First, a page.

Factors Associated with Long Covid Symptoms in an Online Cohort Study

medRxiv [Preprint]. 2022 Dec 6:2022.12.01.22282987. doi: 10.1101/2022.12.01.22282987.


Importance: Prolonged symptoms following SARS-CoV-2 infection, or Long COVID, is common, but few prospective studies of Long COVID risk factors have been conducted.

Objective: To determine whether sociodemographic factors, lifestyle, or medical history preceding COVID-19 or characteristics of acute SARS-CoV-2 infection are associated with Long COVID.

Design: Cohort study with longitudinal assessment of symptoms before, during, and after SARS-CoV-2 infection, and cross-sectional assessment of Long COVID symptoms using data from the COVID-19 Citizen Science (CCS) study.

Setting: CCS is an online cohort study that began enrolling March 26, 2020. We included data collected between March 26, 2020, and May 18, 2022.

Participants: Adult CCS participants who reported a positive SARS-CoV-2 test result (PCR, Antigen, or Antibody) more than 30 days prior to May 4, 2022, were surveyed.

Exposures: Age, sex, race/ethnicity, education, employment, socioeconomic status/financial insecurity, self-reported medical history, vaccination status, time of infection (variant wave), number of acute symptoms, pre-COVID depression, anxiety, alcohol and drug use, sleep, exercise.

Main outcome: Presence of at least 1 Long COVID symptom greater than 1 month after acute infection. Sensitivity analyses were performed considering only symptoms beyond 3 months and only severe symptoms.

Results: 13,305 participants reported a SARS-CoV-2 positive test more than 30 days prior, 1480 (11.1% of eligible) responded to a survey about Long COVID symptoms, and 476 (32.2% of respondents) reported Long COVID symptoms (median 360 days after infection).Respondents' mean age was 53 and 1017 (69%) were female. Common Long COVID symptoms included fatigue, reported by 230/476 (48.3%), shortness of breath (109, 22.9%), confusion/brain fog (108, 22.7%), headache (103, 21.6%), and altered taste or smell (98, 20.6%). In multivariable models, number of acute COVID-19 symptoms (OR 1.30 per symptom, 95%CI 1.20-1.40), lower socioeconomic status/financial insecurity (OR 1.62, 95%CI 1.02-2.63), pre-infection depression (OR 1.08, 95%CI 1.01-1.16), and earlier variants (OR 0.37 for Omicron compared to ancestral strain, 95%CI 0.15-0.90) were associated with Long COVID symptoms.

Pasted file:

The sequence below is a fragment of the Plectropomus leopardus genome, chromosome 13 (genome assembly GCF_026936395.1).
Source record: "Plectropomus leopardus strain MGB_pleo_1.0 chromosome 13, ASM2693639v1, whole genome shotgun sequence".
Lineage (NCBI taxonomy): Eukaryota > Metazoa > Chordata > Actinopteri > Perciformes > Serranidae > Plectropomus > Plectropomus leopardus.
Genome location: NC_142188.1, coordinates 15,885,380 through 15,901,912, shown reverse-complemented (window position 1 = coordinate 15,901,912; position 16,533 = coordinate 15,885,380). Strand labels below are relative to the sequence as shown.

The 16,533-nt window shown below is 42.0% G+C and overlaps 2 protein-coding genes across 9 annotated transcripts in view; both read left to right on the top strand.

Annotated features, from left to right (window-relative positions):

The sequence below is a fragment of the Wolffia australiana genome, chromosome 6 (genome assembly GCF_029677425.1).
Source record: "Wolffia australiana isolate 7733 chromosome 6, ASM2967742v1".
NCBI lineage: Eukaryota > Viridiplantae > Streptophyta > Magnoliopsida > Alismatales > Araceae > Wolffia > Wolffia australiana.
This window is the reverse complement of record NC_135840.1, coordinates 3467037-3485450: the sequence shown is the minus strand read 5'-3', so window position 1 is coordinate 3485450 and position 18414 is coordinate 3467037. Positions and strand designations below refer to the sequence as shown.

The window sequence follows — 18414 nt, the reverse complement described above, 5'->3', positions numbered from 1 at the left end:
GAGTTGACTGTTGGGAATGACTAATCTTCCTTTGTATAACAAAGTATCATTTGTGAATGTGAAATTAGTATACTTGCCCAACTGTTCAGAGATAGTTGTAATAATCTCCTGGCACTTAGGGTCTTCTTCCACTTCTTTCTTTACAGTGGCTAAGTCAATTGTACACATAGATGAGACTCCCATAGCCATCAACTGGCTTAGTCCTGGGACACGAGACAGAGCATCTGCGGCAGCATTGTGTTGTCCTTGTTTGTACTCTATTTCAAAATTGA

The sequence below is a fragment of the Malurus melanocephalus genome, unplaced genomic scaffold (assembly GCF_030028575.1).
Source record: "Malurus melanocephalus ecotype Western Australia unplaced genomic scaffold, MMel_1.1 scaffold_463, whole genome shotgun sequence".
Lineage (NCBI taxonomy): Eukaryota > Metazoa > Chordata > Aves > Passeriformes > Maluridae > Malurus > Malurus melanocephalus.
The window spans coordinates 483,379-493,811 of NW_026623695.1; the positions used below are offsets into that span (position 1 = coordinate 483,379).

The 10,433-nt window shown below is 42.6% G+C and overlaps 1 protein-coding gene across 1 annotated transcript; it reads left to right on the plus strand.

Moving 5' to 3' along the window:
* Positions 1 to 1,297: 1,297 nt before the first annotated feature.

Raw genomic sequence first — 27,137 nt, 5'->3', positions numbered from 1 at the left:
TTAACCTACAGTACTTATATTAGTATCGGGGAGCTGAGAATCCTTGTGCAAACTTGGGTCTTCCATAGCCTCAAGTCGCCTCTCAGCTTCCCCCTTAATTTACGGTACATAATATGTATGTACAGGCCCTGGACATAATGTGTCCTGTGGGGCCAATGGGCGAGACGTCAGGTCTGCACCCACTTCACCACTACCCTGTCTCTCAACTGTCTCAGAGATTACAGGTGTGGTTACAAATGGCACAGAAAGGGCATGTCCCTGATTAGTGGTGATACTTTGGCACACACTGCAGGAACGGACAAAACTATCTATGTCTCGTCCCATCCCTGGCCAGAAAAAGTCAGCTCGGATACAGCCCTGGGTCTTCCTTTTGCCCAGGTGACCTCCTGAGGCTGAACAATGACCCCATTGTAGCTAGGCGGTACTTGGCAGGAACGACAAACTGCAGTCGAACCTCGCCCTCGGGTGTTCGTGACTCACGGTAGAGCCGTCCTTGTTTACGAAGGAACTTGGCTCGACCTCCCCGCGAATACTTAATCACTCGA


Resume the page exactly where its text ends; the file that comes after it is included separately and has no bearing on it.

Conclusions and relevance: Variant wave, severity of acute infection, lower socioeconomic status and pre-existing depression are associated with Long COVID symptoms.

Key points: Question: What are the patterns of symptoms and risk factors for Long COVID among SARS-CoV-2 infected individuals?Findings: Persistent symptoms were highly prevalent, especially fatigue, shortness of breath, headache, brain fog/confusion, and altered taste/smell, which persisted beyond 1 year among 56% of participants with symptoms; a minority of participants reported severe Long COVID symptoms. Number of acute symptoms during acute SARS-CoV-2 infection, financial insecurity, pre-existing depression, and infection with earlier variants are associated with prevalent Long COVID symptoms independent of vaccination, medical history, and other factors.Meaning: Severity of acute infection, SARS-CoV-2 variant, and financial insecurity and depression are associated with Long COVID symptoms.

Publication types

  • Preprint